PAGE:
For today's project, all four brake calipers on a 1998 crown victoria are going to be replaced because they are corroded and it is suspected that the bleeder valves are seized. Due to the age of the vehicle, four new brake flex hoses are also going to be installed.

The first part of this project is to acquire some bare remanufactured front calipers.

Motorcraft BRC-50-RM
Ford Service Part Number: F8VZ-2V120-AARM

Motorcraft BRC-49-RM
Ford Service Part Number: F8VZ-2V121-AARM

Pink colored sticker with a warning about the core return procedure.

A note included in the brake caliper box about lubricating the slide mechanism of the floating calipers

The front driver's side and front passenger's side brake calipers on this car are nearly identical except for the location of the bleeder valve. A passenger's front brake caliper will install onto the driver's side of the car, and vise versa. But you won't be able to properly bleed the brakes due to air rising into an area that doesn't have a bleeder valve.

Click here to view a marketing brochure about ford motorcraft brake parts.

The two rubber boots are to replace the existing caliper slider boots on your car. You will also need some dielectric grease to insert inside the caliper slide mechanism to keep out water that would corrode metal parts.

Here's the other brake caliper

A pair of semi-loaded dorman CA10547LR calipers were acquired for the rear brakes. In the rear, the driver's side of the car uses the same brake caliper as the passenger's side of the car. So two identical brake calipers are needed for the rear.

Click here to view a marketing brochure about brake calipers from dorman.

The instruction sheet that was included with the caliper kit

You can install calipers with metal pistons onto a car that originally came with phenolic plastic caliper pistons or vise versa as long as you install brake pads with the appropriatetly sized rosebud retaining clip. The mounting hardware and hydraulic flex hoses are the same on cars with phenolic & with metal rear caliper pistons.

However, there are two different banjo bolts used between the two different calipers. Rear calipers with phenolic pistons use a "fine thread" M10x1.0 banjo bolt. Rear calipers with steel pistons use a "coarse thread" M10x1.5 banjo bolt. The diameter of the banjo bolt hole drilled in the two different calipers is the same, it's just the thread pitch inside the banjo bolt hole that is different.

So, to minimize the possible complications during rear caliper installation, you might want to acquire a couple new banjo bolts ahead of time and make sure that they fit properly into your new rear brake calipers.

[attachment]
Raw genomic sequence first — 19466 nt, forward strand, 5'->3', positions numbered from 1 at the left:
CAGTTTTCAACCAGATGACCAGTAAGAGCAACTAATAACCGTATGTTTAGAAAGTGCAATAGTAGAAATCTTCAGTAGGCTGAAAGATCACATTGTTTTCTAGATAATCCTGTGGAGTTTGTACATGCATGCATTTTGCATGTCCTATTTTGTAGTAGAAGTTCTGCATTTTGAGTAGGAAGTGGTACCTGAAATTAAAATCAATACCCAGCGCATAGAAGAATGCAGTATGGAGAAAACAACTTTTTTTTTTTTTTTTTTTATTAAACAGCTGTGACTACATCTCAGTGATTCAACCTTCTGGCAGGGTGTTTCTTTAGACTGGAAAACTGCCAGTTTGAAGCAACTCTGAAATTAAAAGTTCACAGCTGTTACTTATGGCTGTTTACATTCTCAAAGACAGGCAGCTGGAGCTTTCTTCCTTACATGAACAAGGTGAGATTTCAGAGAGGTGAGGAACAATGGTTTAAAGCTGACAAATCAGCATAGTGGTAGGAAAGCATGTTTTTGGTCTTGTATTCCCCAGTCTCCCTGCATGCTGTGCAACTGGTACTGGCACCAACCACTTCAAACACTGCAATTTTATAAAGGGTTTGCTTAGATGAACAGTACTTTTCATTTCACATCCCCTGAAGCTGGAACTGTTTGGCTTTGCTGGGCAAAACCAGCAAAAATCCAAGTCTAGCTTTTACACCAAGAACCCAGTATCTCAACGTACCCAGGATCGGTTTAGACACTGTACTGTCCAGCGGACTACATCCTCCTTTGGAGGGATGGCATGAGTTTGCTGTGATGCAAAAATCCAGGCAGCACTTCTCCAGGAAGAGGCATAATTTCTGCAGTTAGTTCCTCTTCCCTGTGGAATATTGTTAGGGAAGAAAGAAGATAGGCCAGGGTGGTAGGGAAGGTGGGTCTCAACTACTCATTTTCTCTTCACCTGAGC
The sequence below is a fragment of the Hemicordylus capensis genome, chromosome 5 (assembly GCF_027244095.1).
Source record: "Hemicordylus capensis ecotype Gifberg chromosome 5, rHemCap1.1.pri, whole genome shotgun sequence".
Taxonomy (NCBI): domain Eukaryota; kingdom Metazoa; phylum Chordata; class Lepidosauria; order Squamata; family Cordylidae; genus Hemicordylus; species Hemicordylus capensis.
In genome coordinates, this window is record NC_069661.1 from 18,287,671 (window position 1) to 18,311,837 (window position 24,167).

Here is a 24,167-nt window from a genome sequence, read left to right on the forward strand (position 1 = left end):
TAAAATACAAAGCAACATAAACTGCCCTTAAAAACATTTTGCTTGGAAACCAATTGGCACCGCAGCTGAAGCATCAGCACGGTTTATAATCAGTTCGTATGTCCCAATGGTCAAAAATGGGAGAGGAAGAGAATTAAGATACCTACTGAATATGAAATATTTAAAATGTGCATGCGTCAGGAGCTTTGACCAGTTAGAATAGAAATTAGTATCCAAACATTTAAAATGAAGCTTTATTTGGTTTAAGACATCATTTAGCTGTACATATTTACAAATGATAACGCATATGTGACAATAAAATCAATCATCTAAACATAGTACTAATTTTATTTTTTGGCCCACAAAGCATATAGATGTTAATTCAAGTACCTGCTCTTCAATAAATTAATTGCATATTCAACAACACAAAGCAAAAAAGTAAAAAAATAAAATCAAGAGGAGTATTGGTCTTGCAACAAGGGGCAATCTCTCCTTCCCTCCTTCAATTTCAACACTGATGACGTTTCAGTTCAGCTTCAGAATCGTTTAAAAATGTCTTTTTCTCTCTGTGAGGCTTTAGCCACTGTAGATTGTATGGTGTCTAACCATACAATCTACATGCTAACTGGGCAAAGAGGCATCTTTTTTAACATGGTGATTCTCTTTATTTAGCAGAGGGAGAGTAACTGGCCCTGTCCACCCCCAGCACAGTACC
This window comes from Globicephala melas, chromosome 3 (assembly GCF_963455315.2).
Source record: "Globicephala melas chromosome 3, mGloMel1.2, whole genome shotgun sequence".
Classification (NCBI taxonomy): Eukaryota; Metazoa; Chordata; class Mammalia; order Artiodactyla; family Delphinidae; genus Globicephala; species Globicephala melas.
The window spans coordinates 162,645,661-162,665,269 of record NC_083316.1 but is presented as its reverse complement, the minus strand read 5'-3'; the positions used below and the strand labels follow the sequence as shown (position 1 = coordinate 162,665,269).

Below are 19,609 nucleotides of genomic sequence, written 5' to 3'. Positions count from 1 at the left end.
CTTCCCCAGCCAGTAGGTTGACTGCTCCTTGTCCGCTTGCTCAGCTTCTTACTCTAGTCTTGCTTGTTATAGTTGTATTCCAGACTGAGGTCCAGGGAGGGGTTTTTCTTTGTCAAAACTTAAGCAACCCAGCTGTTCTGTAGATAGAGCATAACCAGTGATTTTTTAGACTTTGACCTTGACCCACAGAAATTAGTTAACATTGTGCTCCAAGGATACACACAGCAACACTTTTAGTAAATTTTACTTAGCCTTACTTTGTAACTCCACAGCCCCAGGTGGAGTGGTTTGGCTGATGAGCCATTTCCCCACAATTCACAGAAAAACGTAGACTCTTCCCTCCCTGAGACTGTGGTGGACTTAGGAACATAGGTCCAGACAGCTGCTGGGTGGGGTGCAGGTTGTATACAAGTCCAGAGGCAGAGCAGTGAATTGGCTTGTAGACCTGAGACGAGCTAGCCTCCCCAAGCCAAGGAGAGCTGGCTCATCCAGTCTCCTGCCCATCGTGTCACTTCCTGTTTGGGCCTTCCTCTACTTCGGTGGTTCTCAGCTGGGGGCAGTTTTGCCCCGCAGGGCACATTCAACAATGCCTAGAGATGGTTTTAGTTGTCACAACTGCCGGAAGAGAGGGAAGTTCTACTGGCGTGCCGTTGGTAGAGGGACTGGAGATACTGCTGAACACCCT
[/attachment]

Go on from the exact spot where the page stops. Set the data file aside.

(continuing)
Note that the new rear brake calipers being installed use brake pads with the large 1-3/4" rosebud clips. Here is a picture of a 2001 crown victoria with rear calipers that accept the small 1" rosebud clip brake pads.

(Picture courtesy of Chevyguy on

Here's where the brake flex hose would attach. And also where the brake bleeder is located.

To install brake pads, first insert the pad that clips onto the piston

There is insufficent space to install new brake pads into the caliper if the outside pad is first inserted

To help keep brake caliper internal parts from rusting, the brake hose connection point on the caliper has a rubber plug with grease inserted into it. Also, the copper crush washers are placed on this plug so that they do not get lost during transit.

The silver colored dot inside the brake hose connection hole is the back of the caliper piston

Here's a closeup of the brake bleeder cover, the temporary plug for the hose connection hole, and the two banjo bolt washers

These semi-loaded calipers came with new slider hardware too.

The replacement bolts have 13mm head. The original equipment bolts on the 1998 crownvic had 10mm heads.

Some crownvics use rear caliper slider bolts with inverted torx heads instead too.

The bolts are 10.9 hardness grade

The semi-loaded rear calipers did not include new brake pads. So a pair of duralast semi-metallic brake pads was acquired from autozone. Autozone carries a lifetime warranty on brake pads, and they probably do not intend for people to keep their cars for several years like some of us do.

These pads use the large 1.75" rosebud piston retaining clip

Here are a couple pictures of crown victoria rear brake pads with the small 1.00" rosebud piston clip for comparison

(Picture courtesy of larryo340 on

(Picture courtesy of larryo340 on

Next part of the project is to acquire 4 new brake flex hoses.

For this car, aftermarket dorman brake hoses were used. Part numbers: H620007 H381141 H381072 H381285

The front hoses

The rear hoses

Now that all of the needed parts have been acquired, it's time to begin the installation

First support the vehicle under the frame and remove the wheels.

Next print out a copy of this chart to identify which dorman brake hose goes where. Similar brake hose application charts for raybestos and wagner are also avaliable.